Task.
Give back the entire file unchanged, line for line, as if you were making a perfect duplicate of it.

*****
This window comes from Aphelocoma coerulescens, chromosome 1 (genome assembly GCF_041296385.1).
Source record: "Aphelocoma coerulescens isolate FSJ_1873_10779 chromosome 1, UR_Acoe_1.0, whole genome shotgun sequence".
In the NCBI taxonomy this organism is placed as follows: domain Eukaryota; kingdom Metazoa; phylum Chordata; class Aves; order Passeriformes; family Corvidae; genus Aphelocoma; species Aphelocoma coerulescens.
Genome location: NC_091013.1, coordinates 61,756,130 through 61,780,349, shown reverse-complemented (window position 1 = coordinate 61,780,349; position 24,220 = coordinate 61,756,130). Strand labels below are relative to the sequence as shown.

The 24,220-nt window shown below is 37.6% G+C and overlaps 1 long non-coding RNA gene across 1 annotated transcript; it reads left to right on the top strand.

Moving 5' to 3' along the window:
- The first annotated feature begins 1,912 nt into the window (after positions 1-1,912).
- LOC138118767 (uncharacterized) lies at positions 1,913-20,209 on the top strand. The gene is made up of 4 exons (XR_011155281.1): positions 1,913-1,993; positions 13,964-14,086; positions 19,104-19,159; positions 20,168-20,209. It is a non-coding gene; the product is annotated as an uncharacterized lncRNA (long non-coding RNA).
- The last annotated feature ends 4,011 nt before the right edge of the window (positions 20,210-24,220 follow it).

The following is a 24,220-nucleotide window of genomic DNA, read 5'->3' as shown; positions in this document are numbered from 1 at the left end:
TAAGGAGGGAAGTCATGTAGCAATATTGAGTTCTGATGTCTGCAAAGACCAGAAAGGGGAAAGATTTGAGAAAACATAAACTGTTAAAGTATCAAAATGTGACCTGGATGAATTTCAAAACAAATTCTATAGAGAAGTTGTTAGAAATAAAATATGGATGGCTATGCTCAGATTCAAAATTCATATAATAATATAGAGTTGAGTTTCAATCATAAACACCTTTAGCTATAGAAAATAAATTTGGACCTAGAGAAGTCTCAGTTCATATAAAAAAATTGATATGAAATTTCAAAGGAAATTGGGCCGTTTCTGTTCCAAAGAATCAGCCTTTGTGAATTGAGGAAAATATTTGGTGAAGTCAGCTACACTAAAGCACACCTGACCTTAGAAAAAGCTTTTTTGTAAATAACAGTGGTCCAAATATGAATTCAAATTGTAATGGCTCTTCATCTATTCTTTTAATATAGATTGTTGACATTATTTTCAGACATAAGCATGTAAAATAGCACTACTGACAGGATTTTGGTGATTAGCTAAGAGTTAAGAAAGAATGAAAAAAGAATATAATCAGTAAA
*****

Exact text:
This window comes from Aphelocoma coerulescens, chromosome 1 (genome assembly GCF_041296385.1).
Source record: "Aphelocoma coerulescens isolate FSJ_1873_10779 chromosome 1, UR_Acoe_1.0, whole genome shotgun sequence".
In the NCBI taxonomy this organism is placed as follows: domain Eukaryota; kingdom Metazoa; phylum Chordata; class Aves; order Passeriformes; family Corvidae; genus Aphelocoma; species Aphelocoma coerulescens.
Genome location: NC_091013.1, coordinates 61,756,130 through 61,780,349, shown reverse-complemented (window position 1 = coordinate 61,780,349; position 24,220 = coordinate 61,756,130). Strand labels below are relative to the sequence as shown.

The 24,220-nt window shown below is 37.6% G+C and overlaps 1 long non-coding RNA gene across 1 annotated transcript; it reads left to right on the top strand.

Moving 5' to 3' along the window:
- The first annotated feature begins 1,912 nt into the window (after positions 1-1,912).
- LOC138118767 (uncharacterized) lies at positions 1,913-20,209 on the top strand. The gene is made up of 4 exons (XR_011155281.1): positions 1,913-1,993; positions 13,964-14,086; positions 19,104-19,159; positions 20,168-20,209. It is a non-coding gene; the product is annotated as an uncharacterized lncRNA (long non-coding RNA).
- The last annotated feature ends 4,011 nt before the right edge of the window (positions 20,210-24,220 follow it).

The following is a 24,220-nucleotide window of genomic DNA, read 5'->3' as shown; positions in this document are numbered from 1 at the left end:
TAAGGAGGGAAGTCATGTAGCAATATTGAGTTCTGATGTCTGCAAAGACCAGAAAGGGGAAAGATTTGAGAAAACATAAACTGTTAAAGTATCAAAATGTGACCTGGATGAATTTCAAAACAAATTCTATAGAGAAGTTGTTAGAAATAAAATATGGATGGCTATGCTCAGATTCAAAATTCATATAATAATATAGAGTTGAGTTTCAATCATAAACACCTTTAGCTATAGAAAATAAATTTGGACCTAGAGAAGTCTCAGTTCATATAAAAAAATTGATATGAAATTTCAAAGGAAATTGGGCCGTTTCTGTTCCAAAGAATCAGCCTTTGTGAATTGAGGAAAATATTTGGTGAAGTCAGCTACACTAAAGCACACCTGACCTTAGAAAAAGCTTTTTTGTAAATAACAGTGGTCCAAATATGAATTCAAATTGTAATGGCTCTTCATCTATTCTTTTAATATAGATTGTTGACATTATTTTCAGACATAAGCATGTAAAATAGCACTACTGACAGGATTTTGGTGATTAGCTAAGAGTTAAGAAAGAATGAAAAAAGAATATAATCAGTAAA